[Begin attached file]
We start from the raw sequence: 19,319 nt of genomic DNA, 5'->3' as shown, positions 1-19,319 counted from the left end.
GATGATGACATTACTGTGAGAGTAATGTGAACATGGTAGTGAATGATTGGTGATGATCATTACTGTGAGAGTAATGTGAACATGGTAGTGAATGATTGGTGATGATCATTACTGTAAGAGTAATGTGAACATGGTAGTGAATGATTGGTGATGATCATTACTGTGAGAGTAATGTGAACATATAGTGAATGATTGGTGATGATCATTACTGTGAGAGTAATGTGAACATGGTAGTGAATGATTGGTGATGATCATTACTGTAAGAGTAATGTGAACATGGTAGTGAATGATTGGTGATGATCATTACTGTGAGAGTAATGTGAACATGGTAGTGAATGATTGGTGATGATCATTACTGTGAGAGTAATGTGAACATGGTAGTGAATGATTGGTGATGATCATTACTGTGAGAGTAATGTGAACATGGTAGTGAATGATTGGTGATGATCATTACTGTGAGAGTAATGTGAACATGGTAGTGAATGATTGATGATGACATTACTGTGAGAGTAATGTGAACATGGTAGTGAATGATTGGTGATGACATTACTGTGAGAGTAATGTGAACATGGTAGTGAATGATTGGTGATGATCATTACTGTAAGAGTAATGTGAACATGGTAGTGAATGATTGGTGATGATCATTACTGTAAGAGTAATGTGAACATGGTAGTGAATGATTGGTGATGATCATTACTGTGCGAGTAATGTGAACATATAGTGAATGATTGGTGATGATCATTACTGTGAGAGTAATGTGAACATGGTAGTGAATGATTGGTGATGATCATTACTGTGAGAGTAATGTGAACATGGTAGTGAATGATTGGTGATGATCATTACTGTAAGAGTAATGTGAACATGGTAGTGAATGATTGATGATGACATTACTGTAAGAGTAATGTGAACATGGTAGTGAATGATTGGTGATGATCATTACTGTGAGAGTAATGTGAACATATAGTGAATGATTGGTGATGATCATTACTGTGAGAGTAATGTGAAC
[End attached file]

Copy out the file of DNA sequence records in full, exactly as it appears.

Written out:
We start from the raw sequence: 19,319 nt of genomic DNA, 5'->3' as shown, positions 1-19,319 counted from the left end.
GATGATGACATTACTGTGAGAGTAATGTGAACATGGTAGTGAATGATTGGTGATGATCATTACTGTGAGAGTAATGTGAACATGGTAGTGAATGATTGGTGATGATCATTACTGTAAGAGTAATGTGAACATGGTAGTGAATGATTGGTGATGATCATTACTGTGAGAGTAATGTGAACATATAGTGAATGATTGGTGATGATCATTACTGTGAGAGTAATGTGAACATGGTAGTGAATGATTGGTGATGATCATTACTGTAAGAGTAATGTGAACATGGTAGTGAATGATTGGTGATGATCATTACTGTGAGAGTAATGTGAACATGGTAGTGAATGATTGGTGATGATCATTACTGTGAGAGTAATGTGAACATGGTAGTGAATGATTGGTGATGATCATTACTGTGAGAGTAATGTGAACATGGTAGTGAATGATTGGTGATGATCATTACTGTGAGAGTAATGTGAACATGGTAGTGAATGATTGATGATGACATTACTGTGAGAGTAATGTGAACATGGTAGTGAATGATTGGTGATGACATTACTGTGAGAGTAATGTGAACATGGTAGTGAATGATTGGTGATGATCATTACTGTAAGAGTAATGTGAACATGGTAGTGAATGATTGGTGATGATCATTACTGTAAGAGTAATGTGAACATGGTAGTGAATGATTGGTGATGATCATTACTGTGCGAGTAATGTGAACATATAGTGAATGATTGGTGATGATCATTACTGTGAGAGTAATGTGAACATGGTAGTGAATGATTGGTGATGATCATTACTGTGAGAGTAATGTGAACATGGTAGTGAATGATTGGTGATGATCATTACTGTAAGAGTAATGTGAACATGGTAGTGAATGATTGATGATGACATTACTGTAAGAGTAATGTGAACATGGTAGTGAATGATTGGTGATGATCATTACTGTGAGAGTAATGTGAACATATAGTGAATGATTGGTGATGATCATTACTGTGAGAGTAATGTGAAC